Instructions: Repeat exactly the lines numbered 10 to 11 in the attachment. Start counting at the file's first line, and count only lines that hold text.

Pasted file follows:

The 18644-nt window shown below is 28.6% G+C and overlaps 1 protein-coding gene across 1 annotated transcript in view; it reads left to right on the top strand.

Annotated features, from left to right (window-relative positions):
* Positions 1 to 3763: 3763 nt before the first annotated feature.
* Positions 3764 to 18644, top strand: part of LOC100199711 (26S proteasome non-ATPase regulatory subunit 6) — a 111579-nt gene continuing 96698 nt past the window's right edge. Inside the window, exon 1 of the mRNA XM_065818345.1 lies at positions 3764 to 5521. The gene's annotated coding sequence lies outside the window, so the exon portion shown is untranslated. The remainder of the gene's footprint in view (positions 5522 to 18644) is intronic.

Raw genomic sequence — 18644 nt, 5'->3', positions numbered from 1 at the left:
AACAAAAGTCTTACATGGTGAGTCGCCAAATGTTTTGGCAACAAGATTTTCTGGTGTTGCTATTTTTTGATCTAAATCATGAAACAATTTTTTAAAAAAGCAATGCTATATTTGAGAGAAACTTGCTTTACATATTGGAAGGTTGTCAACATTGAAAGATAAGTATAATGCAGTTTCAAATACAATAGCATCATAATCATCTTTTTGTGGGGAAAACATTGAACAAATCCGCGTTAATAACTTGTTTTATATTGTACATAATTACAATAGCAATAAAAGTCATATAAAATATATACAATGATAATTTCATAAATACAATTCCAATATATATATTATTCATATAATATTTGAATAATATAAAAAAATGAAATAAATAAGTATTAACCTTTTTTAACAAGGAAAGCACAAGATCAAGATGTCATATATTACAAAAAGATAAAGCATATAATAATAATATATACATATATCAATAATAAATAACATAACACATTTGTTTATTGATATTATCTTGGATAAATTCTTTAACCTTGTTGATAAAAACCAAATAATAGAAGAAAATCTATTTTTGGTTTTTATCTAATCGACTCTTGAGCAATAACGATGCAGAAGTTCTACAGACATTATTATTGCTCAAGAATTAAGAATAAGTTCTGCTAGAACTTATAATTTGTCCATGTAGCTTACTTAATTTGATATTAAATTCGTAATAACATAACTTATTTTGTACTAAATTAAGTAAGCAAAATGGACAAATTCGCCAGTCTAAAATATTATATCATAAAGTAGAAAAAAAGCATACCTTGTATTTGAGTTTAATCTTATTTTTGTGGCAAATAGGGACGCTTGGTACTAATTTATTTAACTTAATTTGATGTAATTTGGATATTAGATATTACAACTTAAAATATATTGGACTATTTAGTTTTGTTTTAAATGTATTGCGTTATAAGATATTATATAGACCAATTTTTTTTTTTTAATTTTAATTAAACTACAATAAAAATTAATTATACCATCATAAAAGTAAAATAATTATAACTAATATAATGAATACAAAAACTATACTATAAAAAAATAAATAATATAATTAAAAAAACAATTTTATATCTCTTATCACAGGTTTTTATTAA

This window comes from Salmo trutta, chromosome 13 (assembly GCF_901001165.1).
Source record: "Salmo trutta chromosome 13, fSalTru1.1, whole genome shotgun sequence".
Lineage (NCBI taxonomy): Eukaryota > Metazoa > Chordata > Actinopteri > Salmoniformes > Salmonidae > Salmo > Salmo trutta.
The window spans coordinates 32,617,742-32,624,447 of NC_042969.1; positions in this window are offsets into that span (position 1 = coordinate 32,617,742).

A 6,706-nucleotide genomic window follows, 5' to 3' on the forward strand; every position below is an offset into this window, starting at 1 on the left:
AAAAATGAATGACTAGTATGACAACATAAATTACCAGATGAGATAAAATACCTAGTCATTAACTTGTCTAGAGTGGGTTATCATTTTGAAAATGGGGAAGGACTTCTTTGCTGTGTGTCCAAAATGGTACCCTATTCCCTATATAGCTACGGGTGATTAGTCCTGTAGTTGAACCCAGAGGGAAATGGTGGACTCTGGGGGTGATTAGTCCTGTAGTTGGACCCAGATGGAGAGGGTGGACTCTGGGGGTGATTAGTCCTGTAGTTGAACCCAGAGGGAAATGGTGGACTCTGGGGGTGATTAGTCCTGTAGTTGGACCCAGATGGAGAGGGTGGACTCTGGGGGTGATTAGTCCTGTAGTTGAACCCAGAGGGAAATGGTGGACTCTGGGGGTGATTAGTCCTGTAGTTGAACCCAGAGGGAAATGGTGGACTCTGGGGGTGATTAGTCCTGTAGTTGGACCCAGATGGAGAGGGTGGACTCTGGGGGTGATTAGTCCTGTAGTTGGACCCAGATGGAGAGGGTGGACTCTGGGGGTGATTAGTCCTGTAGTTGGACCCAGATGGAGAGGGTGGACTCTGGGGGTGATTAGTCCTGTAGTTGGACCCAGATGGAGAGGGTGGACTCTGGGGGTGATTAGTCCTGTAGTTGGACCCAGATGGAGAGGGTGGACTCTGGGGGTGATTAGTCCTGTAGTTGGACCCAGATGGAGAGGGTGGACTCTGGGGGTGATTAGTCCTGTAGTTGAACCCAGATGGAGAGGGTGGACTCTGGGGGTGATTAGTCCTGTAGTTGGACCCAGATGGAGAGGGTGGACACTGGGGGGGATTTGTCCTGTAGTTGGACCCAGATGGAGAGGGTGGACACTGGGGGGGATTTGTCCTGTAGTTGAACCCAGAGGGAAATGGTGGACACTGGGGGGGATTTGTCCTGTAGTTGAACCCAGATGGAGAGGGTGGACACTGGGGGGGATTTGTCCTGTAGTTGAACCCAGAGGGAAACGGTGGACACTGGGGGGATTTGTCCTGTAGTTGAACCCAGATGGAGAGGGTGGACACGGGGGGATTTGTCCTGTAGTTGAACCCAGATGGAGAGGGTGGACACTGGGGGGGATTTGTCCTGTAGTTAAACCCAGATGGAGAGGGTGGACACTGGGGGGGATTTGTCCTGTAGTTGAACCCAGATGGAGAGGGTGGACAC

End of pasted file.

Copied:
The window spans coordinates 32,617,742-32,624,447 of NC_042969.1; positions in this window are offsets into that span (position 1 = coordinate 32,617,742).

A 6,706-nucleotide genomic window follows, 5' to 3' on the forward strand; every position below is an offset into this window, starting at 1 on the left: